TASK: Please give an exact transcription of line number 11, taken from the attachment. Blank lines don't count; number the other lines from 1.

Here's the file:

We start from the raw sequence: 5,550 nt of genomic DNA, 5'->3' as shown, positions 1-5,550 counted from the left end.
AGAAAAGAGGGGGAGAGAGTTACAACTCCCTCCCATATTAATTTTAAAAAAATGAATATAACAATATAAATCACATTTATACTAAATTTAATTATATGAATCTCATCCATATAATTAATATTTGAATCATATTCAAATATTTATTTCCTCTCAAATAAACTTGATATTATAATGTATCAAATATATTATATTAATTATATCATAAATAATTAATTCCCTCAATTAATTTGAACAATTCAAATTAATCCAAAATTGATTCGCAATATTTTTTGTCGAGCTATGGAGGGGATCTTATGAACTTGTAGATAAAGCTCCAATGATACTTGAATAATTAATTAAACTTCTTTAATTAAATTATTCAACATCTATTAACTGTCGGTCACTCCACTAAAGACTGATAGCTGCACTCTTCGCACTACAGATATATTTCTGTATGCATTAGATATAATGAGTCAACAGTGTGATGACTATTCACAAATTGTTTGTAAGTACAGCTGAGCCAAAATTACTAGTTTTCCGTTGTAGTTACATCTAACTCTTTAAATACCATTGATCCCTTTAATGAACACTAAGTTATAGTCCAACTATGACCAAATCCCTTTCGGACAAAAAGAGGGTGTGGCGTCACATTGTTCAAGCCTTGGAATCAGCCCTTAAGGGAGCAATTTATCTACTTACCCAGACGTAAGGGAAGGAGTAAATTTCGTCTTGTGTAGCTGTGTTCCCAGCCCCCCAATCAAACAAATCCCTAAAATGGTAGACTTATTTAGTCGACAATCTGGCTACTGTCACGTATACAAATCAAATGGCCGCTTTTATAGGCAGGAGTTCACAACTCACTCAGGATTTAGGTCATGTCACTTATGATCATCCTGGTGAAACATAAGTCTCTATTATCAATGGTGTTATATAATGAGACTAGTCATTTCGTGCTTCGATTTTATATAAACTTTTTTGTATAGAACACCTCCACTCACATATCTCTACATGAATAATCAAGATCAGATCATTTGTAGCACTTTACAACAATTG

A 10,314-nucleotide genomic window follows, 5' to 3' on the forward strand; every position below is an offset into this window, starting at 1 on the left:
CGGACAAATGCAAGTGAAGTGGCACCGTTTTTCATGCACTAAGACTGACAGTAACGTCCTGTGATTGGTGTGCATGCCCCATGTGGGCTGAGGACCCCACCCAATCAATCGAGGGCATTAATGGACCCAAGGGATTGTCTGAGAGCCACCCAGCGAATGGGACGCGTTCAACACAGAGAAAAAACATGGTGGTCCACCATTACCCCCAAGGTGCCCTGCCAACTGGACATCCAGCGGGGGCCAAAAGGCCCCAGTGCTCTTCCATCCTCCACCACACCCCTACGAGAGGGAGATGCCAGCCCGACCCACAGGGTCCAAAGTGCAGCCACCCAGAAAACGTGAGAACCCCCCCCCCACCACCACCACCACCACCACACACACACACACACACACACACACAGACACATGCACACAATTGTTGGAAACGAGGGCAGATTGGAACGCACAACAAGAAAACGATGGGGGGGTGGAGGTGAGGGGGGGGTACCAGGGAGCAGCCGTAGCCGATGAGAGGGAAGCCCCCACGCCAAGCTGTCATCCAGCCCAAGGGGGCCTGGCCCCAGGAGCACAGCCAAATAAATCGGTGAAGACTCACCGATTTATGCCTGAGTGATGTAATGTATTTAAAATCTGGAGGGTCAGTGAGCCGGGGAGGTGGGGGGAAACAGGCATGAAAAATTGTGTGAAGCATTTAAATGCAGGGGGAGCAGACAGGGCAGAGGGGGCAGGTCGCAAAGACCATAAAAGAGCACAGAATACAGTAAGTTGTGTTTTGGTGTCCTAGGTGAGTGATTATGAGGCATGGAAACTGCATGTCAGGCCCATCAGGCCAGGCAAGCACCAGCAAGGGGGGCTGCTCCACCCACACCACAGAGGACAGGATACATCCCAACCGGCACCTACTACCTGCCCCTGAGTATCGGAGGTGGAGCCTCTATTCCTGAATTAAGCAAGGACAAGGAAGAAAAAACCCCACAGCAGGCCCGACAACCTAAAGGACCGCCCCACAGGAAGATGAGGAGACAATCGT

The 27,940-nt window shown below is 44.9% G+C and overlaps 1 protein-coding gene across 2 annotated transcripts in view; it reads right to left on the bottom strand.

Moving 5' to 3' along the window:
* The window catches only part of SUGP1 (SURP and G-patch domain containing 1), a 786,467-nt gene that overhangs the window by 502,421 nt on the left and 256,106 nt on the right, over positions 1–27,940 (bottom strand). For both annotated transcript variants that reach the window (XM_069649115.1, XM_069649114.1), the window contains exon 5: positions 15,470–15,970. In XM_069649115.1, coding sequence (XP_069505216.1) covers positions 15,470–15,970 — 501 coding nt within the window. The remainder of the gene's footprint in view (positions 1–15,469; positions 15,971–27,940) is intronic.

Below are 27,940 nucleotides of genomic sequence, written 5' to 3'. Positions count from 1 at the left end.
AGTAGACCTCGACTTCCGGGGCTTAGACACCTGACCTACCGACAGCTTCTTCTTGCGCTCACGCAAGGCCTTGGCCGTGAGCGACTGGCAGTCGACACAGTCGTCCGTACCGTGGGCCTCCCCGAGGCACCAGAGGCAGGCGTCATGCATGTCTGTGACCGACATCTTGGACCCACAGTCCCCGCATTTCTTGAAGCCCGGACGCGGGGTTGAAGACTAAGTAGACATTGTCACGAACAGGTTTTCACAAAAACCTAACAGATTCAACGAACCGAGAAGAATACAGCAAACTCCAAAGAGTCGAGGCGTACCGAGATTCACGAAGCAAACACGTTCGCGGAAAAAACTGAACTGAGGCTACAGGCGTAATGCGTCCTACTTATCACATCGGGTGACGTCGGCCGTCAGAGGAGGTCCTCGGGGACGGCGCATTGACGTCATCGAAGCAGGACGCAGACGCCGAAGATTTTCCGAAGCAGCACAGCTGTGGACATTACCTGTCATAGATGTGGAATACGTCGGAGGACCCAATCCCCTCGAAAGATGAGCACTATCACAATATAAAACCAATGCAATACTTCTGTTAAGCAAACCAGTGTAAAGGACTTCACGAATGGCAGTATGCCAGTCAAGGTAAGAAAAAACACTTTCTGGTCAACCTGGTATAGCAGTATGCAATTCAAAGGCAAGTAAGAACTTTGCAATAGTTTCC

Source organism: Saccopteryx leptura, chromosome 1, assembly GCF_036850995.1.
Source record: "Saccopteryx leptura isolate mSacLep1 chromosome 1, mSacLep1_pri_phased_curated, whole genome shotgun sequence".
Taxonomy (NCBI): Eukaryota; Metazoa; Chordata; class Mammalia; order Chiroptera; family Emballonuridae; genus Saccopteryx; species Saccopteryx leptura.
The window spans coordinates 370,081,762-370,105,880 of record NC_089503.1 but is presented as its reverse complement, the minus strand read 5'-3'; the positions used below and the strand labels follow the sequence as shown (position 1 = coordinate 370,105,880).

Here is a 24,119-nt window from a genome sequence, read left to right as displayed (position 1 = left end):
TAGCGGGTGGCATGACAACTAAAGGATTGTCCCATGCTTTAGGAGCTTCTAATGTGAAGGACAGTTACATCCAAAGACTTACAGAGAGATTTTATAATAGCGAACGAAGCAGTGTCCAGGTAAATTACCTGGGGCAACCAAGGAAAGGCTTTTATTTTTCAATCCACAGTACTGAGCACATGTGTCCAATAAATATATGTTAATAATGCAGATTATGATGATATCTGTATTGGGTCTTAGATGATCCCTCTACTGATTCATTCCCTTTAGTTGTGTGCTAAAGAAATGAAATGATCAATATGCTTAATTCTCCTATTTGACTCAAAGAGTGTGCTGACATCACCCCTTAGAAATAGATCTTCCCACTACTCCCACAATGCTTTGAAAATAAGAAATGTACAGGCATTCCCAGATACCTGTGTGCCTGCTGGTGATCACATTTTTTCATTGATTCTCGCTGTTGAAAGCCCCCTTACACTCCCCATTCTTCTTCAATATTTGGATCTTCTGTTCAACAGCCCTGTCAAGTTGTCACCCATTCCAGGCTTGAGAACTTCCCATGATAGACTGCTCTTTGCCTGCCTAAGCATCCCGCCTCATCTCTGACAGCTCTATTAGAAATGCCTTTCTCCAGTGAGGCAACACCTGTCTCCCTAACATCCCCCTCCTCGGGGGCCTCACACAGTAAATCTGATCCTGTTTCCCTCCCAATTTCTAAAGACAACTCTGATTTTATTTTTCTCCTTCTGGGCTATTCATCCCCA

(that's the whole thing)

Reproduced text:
Source record: "Saccopteryx leptura isolate mSacLep1 chromosome 1, mSacLep1_pri_phased_curated, whole genome shotgun sequence".